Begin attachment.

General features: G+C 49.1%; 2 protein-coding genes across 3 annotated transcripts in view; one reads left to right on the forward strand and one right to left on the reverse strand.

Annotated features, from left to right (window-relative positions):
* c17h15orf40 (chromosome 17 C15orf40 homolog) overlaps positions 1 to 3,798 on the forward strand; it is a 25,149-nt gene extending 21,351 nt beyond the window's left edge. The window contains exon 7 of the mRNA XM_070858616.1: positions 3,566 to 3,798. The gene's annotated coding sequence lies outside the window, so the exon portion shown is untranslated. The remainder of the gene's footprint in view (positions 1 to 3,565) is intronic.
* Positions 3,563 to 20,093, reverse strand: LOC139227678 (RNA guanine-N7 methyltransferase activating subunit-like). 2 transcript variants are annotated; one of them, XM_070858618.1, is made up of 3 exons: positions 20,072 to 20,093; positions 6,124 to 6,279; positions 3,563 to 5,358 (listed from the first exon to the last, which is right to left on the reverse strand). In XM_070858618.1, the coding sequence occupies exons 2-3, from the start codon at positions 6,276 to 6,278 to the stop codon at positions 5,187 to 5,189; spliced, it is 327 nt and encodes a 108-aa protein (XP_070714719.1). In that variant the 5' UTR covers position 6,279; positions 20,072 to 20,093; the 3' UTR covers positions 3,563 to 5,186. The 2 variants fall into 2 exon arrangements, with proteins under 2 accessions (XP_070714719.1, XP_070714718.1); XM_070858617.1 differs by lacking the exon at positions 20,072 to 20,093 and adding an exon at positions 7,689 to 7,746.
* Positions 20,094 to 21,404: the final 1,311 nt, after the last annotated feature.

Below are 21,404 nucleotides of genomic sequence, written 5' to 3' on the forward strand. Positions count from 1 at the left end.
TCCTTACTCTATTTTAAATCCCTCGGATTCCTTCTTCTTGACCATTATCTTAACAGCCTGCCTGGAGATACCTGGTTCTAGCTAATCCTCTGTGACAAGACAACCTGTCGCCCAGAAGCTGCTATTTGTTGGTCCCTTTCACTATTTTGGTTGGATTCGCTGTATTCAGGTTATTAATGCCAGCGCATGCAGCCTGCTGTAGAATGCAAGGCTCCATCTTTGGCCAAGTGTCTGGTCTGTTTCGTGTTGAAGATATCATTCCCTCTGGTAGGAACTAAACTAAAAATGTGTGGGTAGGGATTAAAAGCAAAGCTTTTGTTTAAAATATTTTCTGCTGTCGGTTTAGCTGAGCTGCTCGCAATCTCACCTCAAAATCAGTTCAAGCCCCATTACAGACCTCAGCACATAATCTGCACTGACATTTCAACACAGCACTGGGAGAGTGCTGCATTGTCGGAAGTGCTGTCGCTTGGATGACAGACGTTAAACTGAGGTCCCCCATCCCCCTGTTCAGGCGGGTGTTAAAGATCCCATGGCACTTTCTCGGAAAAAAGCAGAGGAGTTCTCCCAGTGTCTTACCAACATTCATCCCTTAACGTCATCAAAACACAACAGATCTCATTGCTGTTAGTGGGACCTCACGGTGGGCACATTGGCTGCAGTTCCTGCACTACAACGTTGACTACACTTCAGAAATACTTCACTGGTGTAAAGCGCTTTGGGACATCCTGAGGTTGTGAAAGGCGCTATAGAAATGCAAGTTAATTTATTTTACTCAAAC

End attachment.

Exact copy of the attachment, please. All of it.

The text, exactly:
General features: G+C 49.1%; 2 protein-coding genes across 3 annotated transcripts in view; one reads left to right on the forward strand and one right to left on the reverse strand.

Annotated features, from left to right (window-relative positions):
* c17h15orf40 (chromosome 17 C15orf40 homolog) overlaps positions 1 to 3,798 on the forward strand; it is a 25,149-nt gene extending 21,351 nt beyond the window's left edge. The window contains exon 7 of the mRNA XM_070858616.1: positions 3,566 to 3,798. The gene's annotated coding sequence lies outside the window, so the exon portion shown is untranslated. The remainder of the gene's footprint in view (positions 1 to 3,565) is intronic.
* Positions 3,563 to 20,093, reverse strand: LOC139227678 (RNA guanine-N7 methyltransferase activating subunit-like). 2 transcript variants are annotated; one of them, XM_070858618.1, is made up of 3 exons: positions 20,072 to 20,093; positions 6,124 to 6,279; positions 3,563 to 5,358 (listed from the first exon to the last, which is right to left on the reverse strand). In XM_070858618.1, the coding sequence occupies exons 2-3, from the start codon at positions 6,276 to 6,278 to the stop codon at positions 5,187 to 5,189; spliced, it is 327 nt and encodes a 108-aa protein (XP_070714719.1). In that variant the 5' UTR covers position 6,279; positions 20,072 to 20,093; the 3' UTR covers positions 3,563 to 5,186. The 2 variants fall into 2 exon arrangements, with proteins under 2 accessions (XP_070714719.1, XP_070714718.1); XM_070858617.1 differs by lacking the exon at positions 20,072 to 20,093 and adding an exon at positions 7,689 to 7,746.
* Positions 20,094 to 21,404: the final 1,311 nt, after the last annotated feature.

Below are 21,404 nucleotides of genomic sequence, written 5' to 3' on the forward strand. Positions count from 1 at the left end.
TCCTTACTCTATTTTAAATCCCTCGGATTCCTTCTTCTTGACCATTATCTTAACAGCCTGCCTGGAGATACCTGGTTCTAGCTAATCCTCTGTGACAAGACAACCTGTCGCCCAGAAGCTGCTATTTGTTGGTCCCTTTCACTATTTTGGTTGGATTCGCTGTATTCAGGTTATTAATGCCAGCGCATGCAGCCTGCTGTAGAATGCAAGGCTCCATCTTTGGCCAAGTGTCTGGTCTGTTTCGTGTTGAAGATATCATTCCCTCTGGTAGGAACTAAACTAAAAATGTGTGGGTAGGGATTAAAAGCAAAGCTTTTGTTTAAAATATTTTCTGCTGTCGGTTTAGCTGAGCTGCTCGCAATCTCACCTCAAAATCAGTTCAAGCCCCATTACAGACCTCAGCACATAATCTGCACTGACATTTCAACACAGCACTGGGAGAGTGCTGCATTGTCGGAAGTGCTGTCGCTTGGATGACAGACGTTAAACTGAGGTCCCCCATCCCCCTGTTCAGGCGGGTGTTAAAGATCCCATGGCACTTTCTCGGAAAAAAGCAGAGGAGTTCTCCCAGTGTCTTACCAACATTCATCCCTTAACGTCATCAAAACACAACAGATCTCATTGCTGTTAGTGGGACCTCACGGTGGGCACATTGGCTGCAGTTCCTGCACTACAACGTTGACTACACTTCAGAAATACTTCACTGGTGTAAAGCGCTTTGGGACATCCTGAGGTTGTGAAAGGCGCTATAGAAATGCAAGTTAATTTATTTTACTCAAAC